I’ve been doing some reading about this, and there are fundamental problems to the bikeshare business model. Unlike with the old pedal bikes, the need to keep batteries charged requires a constant labor burden of paying people to chase after the bikes in cars and swap out batteries. So, as soon as bike leaves a small “hub” area with tons of other bikes, every mile someone travels on one of the bikes means a mile that someone else has to be paid to drive in a car to chase after the bike and swap out the batteries. Meanwhile, the new scooters, the charging/labor problem is worse, since the batteries don’t last a long, and they have an amazingly short shelf life – after just one month out on the street with heavy use, they need to be replaced.

    Meanwhile, cities are asking the bikeshare companies to do the impossible with regards to policing parking.

    On top of this, Lime’s carshare business is probably losing money as well. Not only are they charging significantly less than Car2Go/ReachNow (for now, to gain market share), but they seem to have no controls as to where people can return them. A quick glance at the Lime app suggests people are driving the Lime cars to the airport, parking them in the garage which costs $28/day, leaving Lime stuck with the bill for however many days it is until they send somebody over to retrieve the car. (Of course, no customer is going to drive one of those cars out of the airport because they don’t want to pay the hundreds of dollars in parking charges already accumulated).

    It is possible that, in spite of all this, bikeshare may still be profitable if it is limited to a few handpicked neighborhoods with the highest demand, but I’m somewhat skeptical, given that not just one, but both ends of a trip have to be within the service area for the service to be of any use. I can easily see that, if nothing is done, Seattle will go back to no bikeshare at all within another year or two.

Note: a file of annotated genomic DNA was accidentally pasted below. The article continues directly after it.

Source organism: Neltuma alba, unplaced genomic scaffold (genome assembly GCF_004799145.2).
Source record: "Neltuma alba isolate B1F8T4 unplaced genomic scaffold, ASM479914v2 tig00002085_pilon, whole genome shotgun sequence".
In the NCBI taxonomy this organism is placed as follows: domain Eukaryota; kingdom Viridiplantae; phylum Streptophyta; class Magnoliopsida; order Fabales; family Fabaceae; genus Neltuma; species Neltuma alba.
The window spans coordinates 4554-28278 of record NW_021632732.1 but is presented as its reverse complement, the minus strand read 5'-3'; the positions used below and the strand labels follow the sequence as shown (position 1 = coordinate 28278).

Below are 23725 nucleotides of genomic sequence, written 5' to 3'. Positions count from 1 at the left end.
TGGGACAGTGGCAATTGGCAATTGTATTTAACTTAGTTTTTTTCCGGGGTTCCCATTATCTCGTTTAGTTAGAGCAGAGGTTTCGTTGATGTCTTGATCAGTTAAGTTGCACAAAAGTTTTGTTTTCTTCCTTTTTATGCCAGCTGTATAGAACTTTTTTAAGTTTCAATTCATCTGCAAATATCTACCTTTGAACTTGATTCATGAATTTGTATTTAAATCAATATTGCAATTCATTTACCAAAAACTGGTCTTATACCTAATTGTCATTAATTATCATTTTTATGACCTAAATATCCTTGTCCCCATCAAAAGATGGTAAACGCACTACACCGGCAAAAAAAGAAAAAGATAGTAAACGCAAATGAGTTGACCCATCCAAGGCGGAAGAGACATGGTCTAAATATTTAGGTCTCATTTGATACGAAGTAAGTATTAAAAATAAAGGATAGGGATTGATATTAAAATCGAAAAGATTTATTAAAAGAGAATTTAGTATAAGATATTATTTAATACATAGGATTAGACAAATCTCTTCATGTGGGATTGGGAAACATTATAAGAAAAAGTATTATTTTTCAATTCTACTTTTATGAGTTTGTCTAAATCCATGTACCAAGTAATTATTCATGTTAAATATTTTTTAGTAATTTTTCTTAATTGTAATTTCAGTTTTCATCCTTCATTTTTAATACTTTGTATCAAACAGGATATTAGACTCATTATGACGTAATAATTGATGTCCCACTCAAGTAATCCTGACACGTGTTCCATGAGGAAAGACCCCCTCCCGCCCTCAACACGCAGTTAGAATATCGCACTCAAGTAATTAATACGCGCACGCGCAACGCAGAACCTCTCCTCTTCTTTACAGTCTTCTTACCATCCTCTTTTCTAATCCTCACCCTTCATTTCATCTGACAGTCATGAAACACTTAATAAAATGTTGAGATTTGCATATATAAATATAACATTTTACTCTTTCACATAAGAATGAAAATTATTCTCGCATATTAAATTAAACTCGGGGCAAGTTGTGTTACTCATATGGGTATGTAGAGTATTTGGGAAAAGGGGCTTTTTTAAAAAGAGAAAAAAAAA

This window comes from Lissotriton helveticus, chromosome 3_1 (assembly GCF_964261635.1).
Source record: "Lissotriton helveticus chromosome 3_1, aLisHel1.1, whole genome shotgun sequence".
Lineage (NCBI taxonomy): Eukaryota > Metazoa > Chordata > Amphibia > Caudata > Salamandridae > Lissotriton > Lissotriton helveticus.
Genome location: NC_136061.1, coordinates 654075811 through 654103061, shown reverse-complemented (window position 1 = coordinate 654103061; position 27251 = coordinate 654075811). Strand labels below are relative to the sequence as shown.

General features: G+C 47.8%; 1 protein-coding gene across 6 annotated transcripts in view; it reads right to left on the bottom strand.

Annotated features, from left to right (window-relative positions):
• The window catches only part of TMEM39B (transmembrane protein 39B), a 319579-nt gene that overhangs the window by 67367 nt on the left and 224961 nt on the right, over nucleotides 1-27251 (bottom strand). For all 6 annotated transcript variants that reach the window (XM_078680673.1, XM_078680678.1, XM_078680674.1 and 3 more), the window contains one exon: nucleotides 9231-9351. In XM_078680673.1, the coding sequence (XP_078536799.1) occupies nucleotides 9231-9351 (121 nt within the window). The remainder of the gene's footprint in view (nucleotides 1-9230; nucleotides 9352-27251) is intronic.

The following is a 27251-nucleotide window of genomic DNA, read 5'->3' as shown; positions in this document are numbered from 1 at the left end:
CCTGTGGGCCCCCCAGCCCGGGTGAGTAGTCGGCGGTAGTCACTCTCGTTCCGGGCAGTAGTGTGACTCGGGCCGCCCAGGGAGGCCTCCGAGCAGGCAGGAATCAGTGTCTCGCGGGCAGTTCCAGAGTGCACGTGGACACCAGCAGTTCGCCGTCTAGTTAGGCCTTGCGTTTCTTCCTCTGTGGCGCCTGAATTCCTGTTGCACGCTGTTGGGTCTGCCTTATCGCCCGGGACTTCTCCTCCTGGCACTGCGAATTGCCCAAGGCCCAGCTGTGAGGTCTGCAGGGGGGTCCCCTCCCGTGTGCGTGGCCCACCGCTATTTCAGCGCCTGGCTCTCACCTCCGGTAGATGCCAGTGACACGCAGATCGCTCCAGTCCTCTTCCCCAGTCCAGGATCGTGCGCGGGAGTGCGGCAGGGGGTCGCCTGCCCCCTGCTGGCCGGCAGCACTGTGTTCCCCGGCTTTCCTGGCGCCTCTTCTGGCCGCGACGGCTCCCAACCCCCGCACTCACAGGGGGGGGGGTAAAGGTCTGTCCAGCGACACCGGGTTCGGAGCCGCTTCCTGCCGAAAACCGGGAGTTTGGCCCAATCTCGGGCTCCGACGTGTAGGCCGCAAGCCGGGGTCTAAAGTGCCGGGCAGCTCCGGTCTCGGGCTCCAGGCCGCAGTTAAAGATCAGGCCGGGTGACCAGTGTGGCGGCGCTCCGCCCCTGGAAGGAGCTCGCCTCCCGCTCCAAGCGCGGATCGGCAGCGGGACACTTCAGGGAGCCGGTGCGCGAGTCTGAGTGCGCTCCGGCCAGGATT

So, this brings the question of where to go from here? We’ve already proven that publicly-financed docked systems don’t work because there will never be enough docks to make it convenient to use (since each and every dock must survive the Seattle process and costs tens of thousands of dollars to install). And, it looks like dockless systems aren’t sustainable without public subsidies either. In fact, about the only forms of transportation that have proven to be profitable (besides sales and service of personal vehicles) have been airlines and cruise ships.

    1. RossB

      “We’ve already proven that publicly-financed docked systems don’t work because there will never be enough docks to make it convenient to use (since each and every dock must survive the Seattle process and costs tens of thousands of dollars to install).”

      Have we really? Is there something unusual about Seattle that makes it different than every other city that has a successful docking bikeshare system? I’m sure like every other problem this city deals with, there will be people saying so (we are so unique, like a precious snowflake — one in a million I tell you).

      Or maybe the folks in charge just blew it. They came out with an underfunded, poorly managed system, and then through it away as soon as they ran across a problem. They then jumped to the hot new thing (Dockless! Dockless is the future!). Now people are obsessed with scooters (Scooters! Scooters are the future!). Meanwhile, old docked systems (in places like Boston) and new docked systems (in places like Portland) seem to moving along just fine.

      1. asdf2

        The inherent problem of a docked system that each and every place where you can return a bike has to be not only formally approved by city officials, but contain enough demand to be worth the tens of thousands of dollars it costs to physically install the docking station. If the bikes are to be electric, the wiring to connect the battery chargers to the power grid would further increase the cost of each and every dock.